WPM*What a todo to die today at a minute or two to two
WPM*The world beyond the stars is full of stumps.
WPM*The night is long and full of terrors
WPM*Winter is coming
What is the chemical symbol for gold=*Au

Fixed /ask command. It was wonky and I never realized till I tried to use it to test /ask WPM: This is a test of the trivia bot.

The added = formatting indicates that it should use exact mode. Which uses neither fix nor case insensitivity. This is also used for WPM questions Where failing to capitalize the letters results in a fail.

Added /openquestions as a secret command that opens the question file.

Monday, May 25, 2015

Coining a new word: Spirograph = Cyclocycloid.

I needed a generic name for the curve of a cycloid traveling on a circle whether epi- or hypo- and there isn't really one. So I'm just going, circle, circle, -like. Cyclocycloids will be part of my android app in the future.

Friday, May 1, 2015

Butt of the joke.

If you made a quick joke about a butt, is that a butt crack? Is that (<----) a butt crack? Or a butt crack crack?

Saturday, April 18, 2015


"I don't find it hypocritical to say things and then not do those things I've said. I find other people hypocritical when they do that. But, I'm a different sort."

Monday, March 30, 2015

My boilerplate is pretty great. Like fantastic.

The argument is spelled out pretty specifically in Hebrews 9. If a lamb can rid sins for a year, how much better must the son of God free us from sins. What do I need with demigod blood? I'm sure it sounds good to you in your bubble, but if you really think about it, none of that stuff makes any sense. God needed blood so that we could have a relationship with God or we needed blood so we could have a relationship with God. Or sin is like a cancer because once you pick up sticks on a Sunday you might as well have murdered your father on a Tuesday because according to the Bible they are equal sins.

I mean, you can talk about things like how we rejected the plan of the all powerful creator of the universe by having our ancestors eat magical fruit from a magical tree. And that we need to freely chose to follow God and thereby be given infinite reward and avoid infinite torture arranged by an all loving magical man in the sky.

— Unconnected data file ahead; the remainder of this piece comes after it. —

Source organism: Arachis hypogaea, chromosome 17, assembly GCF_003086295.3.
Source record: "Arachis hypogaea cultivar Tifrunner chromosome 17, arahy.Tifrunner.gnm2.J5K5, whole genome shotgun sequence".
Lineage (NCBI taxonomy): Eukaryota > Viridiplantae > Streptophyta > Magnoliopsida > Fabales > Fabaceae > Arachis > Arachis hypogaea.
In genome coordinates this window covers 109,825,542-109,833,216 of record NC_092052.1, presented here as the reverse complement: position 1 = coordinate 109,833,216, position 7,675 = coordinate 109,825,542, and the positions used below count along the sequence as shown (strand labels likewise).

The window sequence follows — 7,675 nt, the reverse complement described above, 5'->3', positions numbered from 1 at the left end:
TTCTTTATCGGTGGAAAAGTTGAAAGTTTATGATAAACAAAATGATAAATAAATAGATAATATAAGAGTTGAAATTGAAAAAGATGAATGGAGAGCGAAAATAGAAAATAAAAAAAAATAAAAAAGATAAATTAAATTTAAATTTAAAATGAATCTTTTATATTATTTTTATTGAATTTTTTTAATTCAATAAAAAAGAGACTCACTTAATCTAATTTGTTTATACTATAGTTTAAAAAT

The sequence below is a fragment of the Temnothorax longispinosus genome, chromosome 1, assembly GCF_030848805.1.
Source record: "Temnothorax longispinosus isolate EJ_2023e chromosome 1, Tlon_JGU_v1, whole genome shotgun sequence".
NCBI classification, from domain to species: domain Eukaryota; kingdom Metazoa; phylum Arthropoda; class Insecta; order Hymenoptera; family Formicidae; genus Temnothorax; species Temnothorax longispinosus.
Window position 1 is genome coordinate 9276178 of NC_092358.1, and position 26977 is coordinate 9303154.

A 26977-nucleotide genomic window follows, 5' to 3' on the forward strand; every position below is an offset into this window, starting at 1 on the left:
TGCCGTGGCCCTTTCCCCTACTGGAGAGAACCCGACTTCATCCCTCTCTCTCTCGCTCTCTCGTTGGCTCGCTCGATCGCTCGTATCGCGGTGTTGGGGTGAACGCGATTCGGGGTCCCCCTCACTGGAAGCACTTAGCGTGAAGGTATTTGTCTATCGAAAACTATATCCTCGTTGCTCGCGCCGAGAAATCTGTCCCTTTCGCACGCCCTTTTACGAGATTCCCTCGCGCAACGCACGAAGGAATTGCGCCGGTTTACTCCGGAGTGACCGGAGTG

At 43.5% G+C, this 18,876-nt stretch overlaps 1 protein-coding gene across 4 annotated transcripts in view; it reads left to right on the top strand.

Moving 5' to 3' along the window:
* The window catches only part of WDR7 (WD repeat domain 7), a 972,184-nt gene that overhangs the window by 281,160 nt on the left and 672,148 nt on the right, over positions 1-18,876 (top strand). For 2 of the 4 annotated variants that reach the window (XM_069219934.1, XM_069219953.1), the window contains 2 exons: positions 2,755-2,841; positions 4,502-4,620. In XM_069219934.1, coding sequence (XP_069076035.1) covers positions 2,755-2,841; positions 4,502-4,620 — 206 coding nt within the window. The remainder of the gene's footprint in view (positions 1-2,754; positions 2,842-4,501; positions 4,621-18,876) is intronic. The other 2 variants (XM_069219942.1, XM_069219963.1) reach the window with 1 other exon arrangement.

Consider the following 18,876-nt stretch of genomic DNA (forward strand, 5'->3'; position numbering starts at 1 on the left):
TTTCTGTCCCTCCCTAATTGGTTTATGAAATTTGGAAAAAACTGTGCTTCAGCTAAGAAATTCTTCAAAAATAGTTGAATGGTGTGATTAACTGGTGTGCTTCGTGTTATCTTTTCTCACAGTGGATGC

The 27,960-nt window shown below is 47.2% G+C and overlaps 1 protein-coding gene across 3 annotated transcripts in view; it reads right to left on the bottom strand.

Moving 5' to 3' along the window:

And sure, even the slightest sin needs to be put right by God donning a baby suit, living a perfect life and dying as a sacrifice of himself to himself, so that we can choose to worship this or that.

If there were a God, why would there be any ambiguity as to what this God wants. Hate gays, love gays, deny them marriage rights, stone them with stones until they are dead, etc. At the very minimum any actual real God should make explicitly clear to everybody, in their own language, exactly what God wants for them, or wants them to do in whatever situation. Even if we choose to do something else.

I fully grasp that this seems wonderful to you, that God created a universe with 72,000,000,000,000,000,000,000,000 stars just so that the intelligent monkeys on this one dinky world could be saved from a system that he himself set the rules for. The idea that the universe was made for you, that the all powerful creator of the universe loves you, that you don't have to die but can live forever, and those who disagree they are tormented for all eternity. This is all stuff people would make up. It doesn't really make sense if you think about it.

It isn't too hard to go from an eye to an eye, to maybe we could not kill my uncle and instead kill some cows for your cousin and you guys could have all the meat. And then the unseen kings in the sky, equally get appeased by giving them meat. How blood propitiation arises is really straight forward. But, then to found a religion about a demigod savior who dies as a blood sacrifice of God to God (as the earlier Christian view got moved into Trinitarianism) and so you just have God dying as a sacrifice of himself. Or at the best, God saying here have my son, torture and kill him so that I can forgive you.